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Community gathers to mourn 2 Vandalia teenagers, Sullivan couple killed in crash
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Community gathers to mourn 2 Vandalia teenagers, Sullivan couple killed in crash

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Mourners exchange hugs at Sunday's vigil at Vandalia High School, where grief counselors will be available to help students Monday. 

VANDALIA — Heartbroken family, faculty and students gathered in the Vandalia High School gym Sunday evening to mourn and pay tribute to victims killed in a crash crash Saturday, including two freshman girls and a Sullivan couple. 

The 14-year-old students were Jenna Protz, daughter of high school Principal Randy Protz, and Holly Lidy, daughter of speech therapist Anita Lidy. Also killed in the accident, which happened about 6:21 p.m. on Illinois 185 near Coffeen, were Jackolyn C. Protz, 72, and William H. Protz, 73. The Sullivan couple were the parents of Randy Protz. 

The driver of the other vehicle involved in the head-on collision, a 17-year- student from Lincolnwood High School in Montgomery County, suffered what Illinois State Police described as life-threatening injuries and was flown from the scene to a trauma center. 

Speakers on Sunday, including several clergy members, all clearly struggled to come to terms with the sheer enormity of a tragedy that has stunned their community. At one point during the memorial event, the principal rose and was surrounded and hugged by members of the girls' basketball team. 

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As Sunday's high school vigil ended, groups in the crowd began hugging each other and comforting each other in the wake of the terrible tragedy. 

The Rev. Terry Westerfield, pastor of First United Methodist Church of Vandalia, said don’t be afraid to vent your pain at God: “Tragedy has struck and we’re at a loss for understanding, let alone words,” said Westerfield. “We want to ask him ‘Where were you? Why did you let this happen?’”

The Rev. Scott Snider of Mother of Dolors Catholic Church said there are no easy answers to such questions. But he warned against falling into one easy platitude: It was part of God’s plan. He added: “I think what they (people who say that) really mean is God is in control. Yes, God is in control but it was not God’s plan for this accident to happen.”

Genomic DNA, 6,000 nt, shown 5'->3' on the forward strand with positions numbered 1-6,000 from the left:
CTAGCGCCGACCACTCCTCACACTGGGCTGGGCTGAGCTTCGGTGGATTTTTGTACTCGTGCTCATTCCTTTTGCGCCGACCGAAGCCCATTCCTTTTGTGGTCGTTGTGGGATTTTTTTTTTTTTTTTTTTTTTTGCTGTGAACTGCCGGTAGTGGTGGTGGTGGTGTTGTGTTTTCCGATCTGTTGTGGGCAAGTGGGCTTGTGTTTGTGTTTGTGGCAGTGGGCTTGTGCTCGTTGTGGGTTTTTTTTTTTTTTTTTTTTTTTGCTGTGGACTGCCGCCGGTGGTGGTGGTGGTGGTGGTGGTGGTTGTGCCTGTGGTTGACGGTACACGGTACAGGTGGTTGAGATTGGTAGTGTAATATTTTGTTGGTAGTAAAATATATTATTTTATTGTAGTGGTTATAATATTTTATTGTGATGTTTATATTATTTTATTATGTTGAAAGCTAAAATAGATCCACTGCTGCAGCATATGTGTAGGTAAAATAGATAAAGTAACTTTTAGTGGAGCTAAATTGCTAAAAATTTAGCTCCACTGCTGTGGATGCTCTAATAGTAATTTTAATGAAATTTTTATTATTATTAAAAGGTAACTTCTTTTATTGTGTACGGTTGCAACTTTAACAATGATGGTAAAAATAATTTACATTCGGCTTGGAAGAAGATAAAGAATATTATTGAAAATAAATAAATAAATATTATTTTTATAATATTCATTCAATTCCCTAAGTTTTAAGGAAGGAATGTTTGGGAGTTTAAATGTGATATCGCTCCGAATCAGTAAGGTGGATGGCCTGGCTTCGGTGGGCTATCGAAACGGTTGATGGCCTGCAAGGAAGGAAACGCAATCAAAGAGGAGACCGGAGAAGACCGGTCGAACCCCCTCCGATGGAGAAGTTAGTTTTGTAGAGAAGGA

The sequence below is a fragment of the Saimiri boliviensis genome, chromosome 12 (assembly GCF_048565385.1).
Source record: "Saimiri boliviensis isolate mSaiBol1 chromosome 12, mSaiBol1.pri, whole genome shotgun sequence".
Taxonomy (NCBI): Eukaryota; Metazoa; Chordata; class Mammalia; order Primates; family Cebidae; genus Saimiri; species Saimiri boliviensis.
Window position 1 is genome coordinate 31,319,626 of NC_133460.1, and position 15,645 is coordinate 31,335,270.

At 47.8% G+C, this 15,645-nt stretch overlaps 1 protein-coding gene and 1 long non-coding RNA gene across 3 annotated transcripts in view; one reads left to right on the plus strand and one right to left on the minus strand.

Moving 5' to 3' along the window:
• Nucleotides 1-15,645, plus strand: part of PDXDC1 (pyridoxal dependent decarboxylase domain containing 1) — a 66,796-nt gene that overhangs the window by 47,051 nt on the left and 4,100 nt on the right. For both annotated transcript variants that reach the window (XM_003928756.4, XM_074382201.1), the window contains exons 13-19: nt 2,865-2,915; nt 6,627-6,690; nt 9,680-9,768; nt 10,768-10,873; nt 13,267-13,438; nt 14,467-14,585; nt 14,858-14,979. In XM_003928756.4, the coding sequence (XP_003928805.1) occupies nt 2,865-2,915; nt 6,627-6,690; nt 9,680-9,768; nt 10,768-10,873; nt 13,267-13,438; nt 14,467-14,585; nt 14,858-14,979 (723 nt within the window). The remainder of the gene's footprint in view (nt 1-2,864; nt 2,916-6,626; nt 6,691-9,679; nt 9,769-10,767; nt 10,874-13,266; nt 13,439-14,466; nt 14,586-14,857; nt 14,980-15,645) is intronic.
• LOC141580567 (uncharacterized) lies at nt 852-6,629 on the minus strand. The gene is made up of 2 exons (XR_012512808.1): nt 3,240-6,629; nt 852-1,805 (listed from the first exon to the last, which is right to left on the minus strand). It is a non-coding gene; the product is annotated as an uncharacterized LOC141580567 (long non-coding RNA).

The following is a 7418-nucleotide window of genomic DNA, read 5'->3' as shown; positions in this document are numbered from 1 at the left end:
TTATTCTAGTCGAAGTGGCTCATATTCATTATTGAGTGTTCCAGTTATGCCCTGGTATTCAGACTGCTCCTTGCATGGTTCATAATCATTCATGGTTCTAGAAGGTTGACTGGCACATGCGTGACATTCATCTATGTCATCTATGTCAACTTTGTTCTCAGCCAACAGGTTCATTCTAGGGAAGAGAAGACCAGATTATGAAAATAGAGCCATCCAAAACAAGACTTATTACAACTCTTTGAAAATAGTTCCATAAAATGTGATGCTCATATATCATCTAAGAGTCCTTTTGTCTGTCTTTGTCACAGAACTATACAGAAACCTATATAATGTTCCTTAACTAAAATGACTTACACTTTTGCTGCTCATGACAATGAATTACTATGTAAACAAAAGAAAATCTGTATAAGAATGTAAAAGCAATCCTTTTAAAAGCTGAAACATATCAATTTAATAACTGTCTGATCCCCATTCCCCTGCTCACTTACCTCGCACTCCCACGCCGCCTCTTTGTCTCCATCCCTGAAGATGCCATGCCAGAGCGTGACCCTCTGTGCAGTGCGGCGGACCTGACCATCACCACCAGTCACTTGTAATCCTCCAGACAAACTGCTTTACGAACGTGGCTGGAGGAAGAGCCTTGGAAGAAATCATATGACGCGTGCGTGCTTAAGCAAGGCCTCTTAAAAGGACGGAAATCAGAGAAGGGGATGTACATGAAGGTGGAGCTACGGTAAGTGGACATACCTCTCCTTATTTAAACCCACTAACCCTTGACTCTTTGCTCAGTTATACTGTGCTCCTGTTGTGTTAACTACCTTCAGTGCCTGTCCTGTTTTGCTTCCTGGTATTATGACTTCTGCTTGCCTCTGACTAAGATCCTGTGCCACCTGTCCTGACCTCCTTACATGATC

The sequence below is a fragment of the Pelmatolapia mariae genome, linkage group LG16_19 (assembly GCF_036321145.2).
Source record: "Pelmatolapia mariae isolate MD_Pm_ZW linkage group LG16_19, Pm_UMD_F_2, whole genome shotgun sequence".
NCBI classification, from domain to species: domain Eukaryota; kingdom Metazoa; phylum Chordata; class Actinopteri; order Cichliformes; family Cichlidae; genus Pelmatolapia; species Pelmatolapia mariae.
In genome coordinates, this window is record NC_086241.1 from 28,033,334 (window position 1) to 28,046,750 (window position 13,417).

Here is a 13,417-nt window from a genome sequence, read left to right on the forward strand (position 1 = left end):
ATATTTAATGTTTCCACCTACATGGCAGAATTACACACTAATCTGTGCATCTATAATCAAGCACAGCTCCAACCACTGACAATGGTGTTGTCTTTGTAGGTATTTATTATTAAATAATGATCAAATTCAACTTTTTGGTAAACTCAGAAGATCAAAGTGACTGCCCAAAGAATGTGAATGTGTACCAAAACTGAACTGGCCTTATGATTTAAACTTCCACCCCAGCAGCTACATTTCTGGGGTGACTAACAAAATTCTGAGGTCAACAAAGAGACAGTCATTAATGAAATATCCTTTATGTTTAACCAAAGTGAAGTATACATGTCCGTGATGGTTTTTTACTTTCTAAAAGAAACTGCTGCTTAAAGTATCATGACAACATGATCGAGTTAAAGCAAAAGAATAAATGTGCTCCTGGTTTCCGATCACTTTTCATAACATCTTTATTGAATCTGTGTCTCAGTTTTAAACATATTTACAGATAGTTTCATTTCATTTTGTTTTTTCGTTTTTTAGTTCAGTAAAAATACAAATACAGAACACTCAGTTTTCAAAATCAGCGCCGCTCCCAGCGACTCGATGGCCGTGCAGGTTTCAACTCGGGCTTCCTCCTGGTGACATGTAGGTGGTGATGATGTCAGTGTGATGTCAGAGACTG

The pastors present all agreed with professional counselor Connie Goldsmith, who told the sobbing audience each must grieve in their own way, and lean on each other for support.

“Each person’s grief is unique and there is no time limit; don’t let anybody ever tell you that there is,” she said. 

Speaking afterward, Vandalia Schools Superintendent Jennifer Garrison said she had met with teachers and put a plan in place, with grief counselors on hand, to help mourning students Monday. But she said there was no easy way to deal with a such devastating tragedy that had robbed the world of youngsters who were loved so much. 

“Holly and Jenna were both just lovely ladies,” she said. “They will be remembered for their smiles, their kindness, their selflessness. They were model students, and leaders in our freshman class.”  

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Vandalia Schools Superintendent Jennifer Garrison talks to reporters after Sunday's high school vigil. 

Speaking at Sunday’s vigil, she said the combined sense of loss and support that had packed the gym with hundreds of mourners must continue on. “The most important thing is that we stand together strong as a community as we go through this journey with our friends and our family in the next day, the next week, months and years.”

Saturday’s accident had happened as the students and the adult couple were returning from Vandalia High School's quarter finals football game in Williamsville. Police said the pickup truck involved was traveling west and crossed into the oncoming lane of traffic, striking the eastbound Toyota Sienna the girls and two adults were in head-on. 

The Illinois State Police Traffic Crash Reconstruction Unit is continuing the investigation, police said, and no further information was available Sunday afternoon. 

Contact Tony Reid at (217) 421-7977. Follow him on Twitter: @TonyJReid


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